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New and recently installed concrete flooring not affected by RAAC crisis

15th September 2023 by Sean Couldwell Concrete 0 comments

The Department of Education (DfE) has ordered over 100 schools to close due to the risk of reinforced autoclaved aerated concrete (RAAC) failing and causing ceilings to collapse, leading some building owners to question the safety of concrete.

Technically, RAAC is not concrete, but a weaker material with similar properties. It can deteriorate if exposed to water from leaking pipes or damaged roofs. RAAC is made from materials that are aerated to form lightweight blocks. It was mainly used on flat roofs, but has a lifespan limited to around 30 years. It was used because it was cheaper and easier to make than standard concrete.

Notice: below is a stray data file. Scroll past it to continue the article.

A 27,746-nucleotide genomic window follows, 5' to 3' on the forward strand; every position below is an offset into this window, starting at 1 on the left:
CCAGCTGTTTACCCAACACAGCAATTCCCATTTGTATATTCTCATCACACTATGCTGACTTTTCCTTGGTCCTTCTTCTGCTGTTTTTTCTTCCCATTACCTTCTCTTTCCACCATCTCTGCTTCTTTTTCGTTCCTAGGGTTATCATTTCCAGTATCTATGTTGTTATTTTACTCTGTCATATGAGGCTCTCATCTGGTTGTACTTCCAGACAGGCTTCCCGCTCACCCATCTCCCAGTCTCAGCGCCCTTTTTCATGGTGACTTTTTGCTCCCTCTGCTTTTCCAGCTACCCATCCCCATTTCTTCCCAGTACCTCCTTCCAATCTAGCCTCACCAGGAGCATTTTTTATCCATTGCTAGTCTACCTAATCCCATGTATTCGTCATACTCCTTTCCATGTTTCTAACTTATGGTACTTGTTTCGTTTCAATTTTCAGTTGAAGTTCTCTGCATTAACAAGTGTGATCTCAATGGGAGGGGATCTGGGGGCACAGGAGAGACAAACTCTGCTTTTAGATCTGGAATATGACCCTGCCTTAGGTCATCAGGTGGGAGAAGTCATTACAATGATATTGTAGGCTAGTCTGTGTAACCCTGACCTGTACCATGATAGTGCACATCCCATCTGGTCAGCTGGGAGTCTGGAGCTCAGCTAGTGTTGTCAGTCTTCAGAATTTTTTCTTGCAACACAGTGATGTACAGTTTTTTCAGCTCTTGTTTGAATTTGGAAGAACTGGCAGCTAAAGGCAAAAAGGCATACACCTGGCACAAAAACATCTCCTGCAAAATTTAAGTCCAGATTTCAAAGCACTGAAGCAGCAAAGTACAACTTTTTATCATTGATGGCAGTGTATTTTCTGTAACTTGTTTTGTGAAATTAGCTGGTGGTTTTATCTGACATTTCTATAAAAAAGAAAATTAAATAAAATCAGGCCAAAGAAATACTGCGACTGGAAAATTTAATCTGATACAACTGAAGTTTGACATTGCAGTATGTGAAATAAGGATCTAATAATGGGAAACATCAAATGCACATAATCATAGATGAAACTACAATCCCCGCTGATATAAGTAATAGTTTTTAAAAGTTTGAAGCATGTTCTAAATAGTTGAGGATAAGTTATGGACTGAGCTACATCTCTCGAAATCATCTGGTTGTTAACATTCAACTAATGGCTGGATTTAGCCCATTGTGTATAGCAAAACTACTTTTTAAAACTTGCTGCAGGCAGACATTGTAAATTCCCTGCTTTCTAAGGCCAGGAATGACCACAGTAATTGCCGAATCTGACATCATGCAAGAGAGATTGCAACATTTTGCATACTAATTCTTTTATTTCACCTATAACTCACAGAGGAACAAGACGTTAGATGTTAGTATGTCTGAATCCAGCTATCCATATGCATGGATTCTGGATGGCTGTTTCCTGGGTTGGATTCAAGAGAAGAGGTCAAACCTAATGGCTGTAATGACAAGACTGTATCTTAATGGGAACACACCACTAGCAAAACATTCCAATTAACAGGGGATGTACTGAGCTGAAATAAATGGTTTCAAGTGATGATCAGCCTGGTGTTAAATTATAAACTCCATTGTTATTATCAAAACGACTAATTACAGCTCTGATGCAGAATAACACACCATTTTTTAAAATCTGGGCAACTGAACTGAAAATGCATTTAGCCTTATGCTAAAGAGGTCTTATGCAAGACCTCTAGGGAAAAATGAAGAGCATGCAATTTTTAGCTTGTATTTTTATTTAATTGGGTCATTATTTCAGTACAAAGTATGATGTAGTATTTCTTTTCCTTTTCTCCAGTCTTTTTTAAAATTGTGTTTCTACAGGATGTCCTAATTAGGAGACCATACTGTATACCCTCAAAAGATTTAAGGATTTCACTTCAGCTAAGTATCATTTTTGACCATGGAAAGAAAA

RAAC was rarely used after 1980, and in 2018, a school roof collapsed, fortunately, during the weekend. This caused the Department of Education and the Local Government Association to issue warnings to schools about the unreliability of RAAC.

RAAC was used in schools and colleges built or modified from the 1950s to the mid-1990s. Therefore, any later-constructed buildings have nothing to worry about.

Flooring contractors who have recently installed new concrete flooring, and those who plan to do so, will use full-strength concrete. Some RAAC is still manufactured, but research has found it to be safe compared to RAAC panels made between the 1950s and 1970s, provided it is correctly manufactured and installed.

Building owners can have their older buildings constructed between the 1950s and 1990s inspected to determine if RAAC was used.

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